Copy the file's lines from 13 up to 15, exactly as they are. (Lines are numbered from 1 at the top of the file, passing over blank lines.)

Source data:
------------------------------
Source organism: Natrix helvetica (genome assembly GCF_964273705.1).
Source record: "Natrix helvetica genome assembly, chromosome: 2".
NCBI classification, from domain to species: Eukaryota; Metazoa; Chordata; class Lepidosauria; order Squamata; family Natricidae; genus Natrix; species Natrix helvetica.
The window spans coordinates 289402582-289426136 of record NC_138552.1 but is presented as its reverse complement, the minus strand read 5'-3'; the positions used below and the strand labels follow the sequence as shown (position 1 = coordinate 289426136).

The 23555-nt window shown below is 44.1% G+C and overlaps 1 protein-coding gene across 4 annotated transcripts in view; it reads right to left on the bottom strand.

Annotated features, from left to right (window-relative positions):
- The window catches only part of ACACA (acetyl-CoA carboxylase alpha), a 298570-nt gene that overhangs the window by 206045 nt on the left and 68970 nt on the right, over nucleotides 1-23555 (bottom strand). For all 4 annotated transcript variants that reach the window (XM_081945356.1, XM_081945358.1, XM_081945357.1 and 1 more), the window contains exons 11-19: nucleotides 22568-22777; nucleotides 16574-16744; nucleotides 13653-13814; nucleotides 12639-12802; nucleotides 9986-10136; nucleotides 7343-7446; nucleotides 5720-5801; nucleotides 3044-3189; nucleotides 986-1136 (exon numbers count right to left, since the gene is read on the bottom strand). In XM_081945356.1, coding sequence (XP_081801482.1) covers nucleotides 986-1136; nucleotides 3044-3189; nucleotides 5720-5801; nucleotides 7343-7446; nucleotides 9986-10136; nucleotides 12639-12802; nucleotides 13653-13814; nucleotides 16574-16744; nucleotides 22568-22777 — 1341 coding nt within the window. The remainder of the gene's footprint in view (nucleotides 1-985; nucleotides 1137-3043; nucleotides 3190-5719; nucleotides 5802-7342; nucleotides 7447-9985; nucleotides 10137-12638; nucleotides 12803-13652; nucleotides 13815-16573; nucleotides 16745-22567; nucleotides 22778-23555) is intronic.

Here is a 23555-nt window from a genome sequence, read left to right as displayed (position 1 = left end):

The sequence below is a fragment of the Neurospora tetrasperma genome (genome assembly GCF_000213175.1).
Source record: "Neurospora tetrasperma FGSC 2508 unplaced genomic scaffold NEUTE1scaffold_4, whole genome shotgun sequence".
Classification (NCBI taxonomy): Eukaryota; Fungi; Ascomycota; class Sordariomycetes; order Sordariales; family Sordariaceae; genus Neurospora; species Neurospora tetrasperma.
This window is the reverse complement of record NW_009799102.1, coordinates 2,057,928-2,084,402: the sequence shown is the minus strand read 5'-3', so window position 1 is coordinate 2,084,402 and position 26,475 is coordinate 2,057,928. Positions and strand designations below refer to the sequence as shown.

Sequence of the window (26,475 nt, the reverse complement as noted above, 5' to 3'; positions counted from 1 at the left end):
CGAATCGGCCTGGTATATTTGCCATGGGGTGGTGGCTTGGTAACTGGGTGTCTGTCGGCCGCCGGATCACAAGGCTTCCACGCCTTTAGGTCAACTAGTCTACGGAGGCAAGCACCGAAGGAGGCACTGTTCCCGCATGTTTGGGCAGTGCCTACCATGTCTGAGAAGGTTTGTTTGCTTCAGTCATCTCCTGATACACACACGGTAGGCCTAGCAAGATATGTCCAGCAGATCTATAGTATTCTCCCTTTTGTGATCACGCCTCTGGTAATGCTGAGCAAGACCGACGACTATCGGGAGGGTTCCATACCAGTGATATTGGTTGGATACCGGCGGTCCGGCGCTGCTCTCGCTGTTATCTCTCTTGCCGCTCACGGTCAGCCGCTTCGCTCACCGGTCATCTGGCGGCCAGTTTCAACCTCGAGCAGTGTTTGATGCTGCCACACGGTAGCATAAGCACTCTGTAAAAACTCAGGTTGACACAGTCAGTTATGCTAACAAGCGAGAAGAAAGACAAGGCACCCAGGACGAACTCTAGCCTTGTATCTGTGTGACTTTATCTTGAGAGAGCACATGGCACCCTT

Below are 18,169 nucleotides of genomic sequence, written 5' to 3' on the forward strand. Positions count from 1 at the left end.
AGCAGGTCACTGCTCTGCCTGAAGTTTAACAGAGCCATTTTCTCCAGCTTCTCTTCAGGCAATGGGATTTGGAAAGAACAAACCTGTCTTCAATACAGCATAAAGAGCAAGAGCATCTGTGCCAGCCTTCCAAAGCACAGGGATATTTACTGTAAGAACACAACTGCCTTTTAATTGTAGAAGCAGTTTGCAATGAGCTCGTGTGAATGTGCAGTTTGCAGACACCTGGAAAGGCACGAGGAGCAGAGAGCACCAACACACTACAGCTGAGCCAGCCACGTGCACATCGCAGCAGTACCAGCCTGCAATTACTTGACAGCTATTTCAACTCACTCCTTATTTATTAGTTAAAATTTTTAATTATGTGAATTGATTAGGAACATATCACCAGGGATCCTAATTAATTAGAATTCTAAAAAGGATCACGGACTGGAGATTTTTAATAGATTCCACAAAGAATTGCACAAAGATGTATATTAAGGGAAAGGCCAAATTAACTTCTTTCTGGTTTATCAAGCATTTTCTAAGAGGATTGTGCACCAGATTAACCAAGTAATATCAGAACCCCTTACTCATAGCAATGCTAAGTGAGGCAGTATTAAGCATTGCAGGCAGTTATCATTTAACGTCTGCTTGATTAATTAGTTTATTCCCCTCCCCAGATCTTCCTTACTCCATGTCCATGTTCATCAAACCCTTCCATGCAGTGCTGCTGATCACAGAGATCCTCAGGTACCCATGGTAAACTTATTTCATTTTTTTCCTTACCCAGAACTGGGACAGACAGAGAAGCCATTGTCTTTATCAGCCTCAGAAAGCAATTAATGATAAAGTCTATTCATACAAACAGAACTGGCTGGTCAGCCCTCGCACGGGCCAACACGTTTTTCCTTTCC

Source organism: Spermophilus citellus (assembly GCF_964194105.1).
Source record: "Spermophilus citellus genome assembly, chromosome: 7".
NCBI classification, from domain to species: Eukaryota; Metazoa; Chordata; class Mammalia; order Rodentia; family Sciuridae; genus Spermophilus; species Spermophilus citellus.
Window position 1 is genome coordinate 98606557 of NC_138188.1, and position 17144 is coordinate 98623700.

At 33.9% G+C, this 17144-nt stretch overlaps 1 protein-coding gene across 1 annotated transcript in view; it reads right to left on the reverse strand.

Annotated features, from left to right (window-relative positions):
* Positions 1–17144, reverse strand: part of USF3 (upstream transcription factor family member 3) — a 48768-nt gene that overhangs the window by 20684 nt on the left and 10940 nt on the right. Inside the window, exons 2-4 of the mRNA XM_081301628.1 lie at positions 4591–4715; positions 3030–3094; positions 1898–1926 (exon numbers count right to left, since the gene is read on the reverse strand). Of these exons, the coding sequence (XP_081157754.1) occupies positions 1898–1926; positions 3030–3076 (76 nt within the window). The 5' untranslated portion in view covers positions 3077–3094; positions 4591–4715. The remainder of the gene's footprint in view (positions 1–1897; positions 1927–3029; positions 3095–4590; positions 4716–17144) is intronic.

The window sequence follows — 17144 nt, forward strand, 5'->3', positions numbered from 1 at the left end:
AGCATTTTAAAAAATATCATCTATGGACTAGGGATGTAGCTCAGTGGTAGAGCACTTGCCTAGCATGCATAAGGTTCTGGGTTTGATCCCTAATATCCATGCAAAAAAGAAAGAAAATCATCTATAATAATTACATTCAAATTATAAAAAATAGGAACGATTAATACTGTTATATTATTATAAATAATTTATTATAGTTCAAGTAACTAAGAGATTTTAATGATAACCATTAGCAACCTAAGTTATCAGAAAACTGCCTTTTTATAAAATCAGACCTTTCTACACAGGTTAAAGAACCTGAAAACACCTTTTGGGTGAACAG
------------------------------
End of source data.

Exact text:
Sequence of the window (26,475 nt, the reverse complement as noted above, 5' to 3'; positions counted from 1 at the left end):
CGAATCGGCCTGGTATATTTGCCATGGGGTGGTGGCTTGGTAACTGGGTGTCTGTCGGCCGCCGGATCACAAGGCTTCCACGCCTTTAGGTCAACTAGTCTACGGAGGCAAGCACCGAAGGAGGCACTGTTCCCGCATGTTTGGGCAGTGCCTACCATGTCTGAGAAGGTTTGTTTGCTTCAGTCATCTCCTGATACACACACGGTAGGCCTAGCAAGATATGTCCAGCAGATCTATAGTATTCTCCCTTTTGTGATCACGCCTCTGGTAATGCTGAGCAAGACCGACGACTATCGGGAGGGTTCCATACCAGTGATATTGGTTGGATACCGGCGGTCCGGCGCTGCTCTCGCTGTTATCTCTCTTGCCGCTCACGGTCAGCCGCTTCGCTCACCGGTCATCTGGCGGCCAGTTTCAACCTCGAGCAGTGTTTGATGCTGCCACACGGTAGCATAAGCACTCTGTAAAAACTCAGGTTGACACAGTCAGTTATGCTAACAAGCGAGAAGAAAGACAAGGCACCCAGGACGAACTCTAGCCTTGTATCTGTGTGACTTTATCTTGAGAGAGCACATGGCACCCTT

Below are 18,169 nucleotides of genomic sequence, written 5' to 3' on the forward strand. Positions count from 1 at the left end.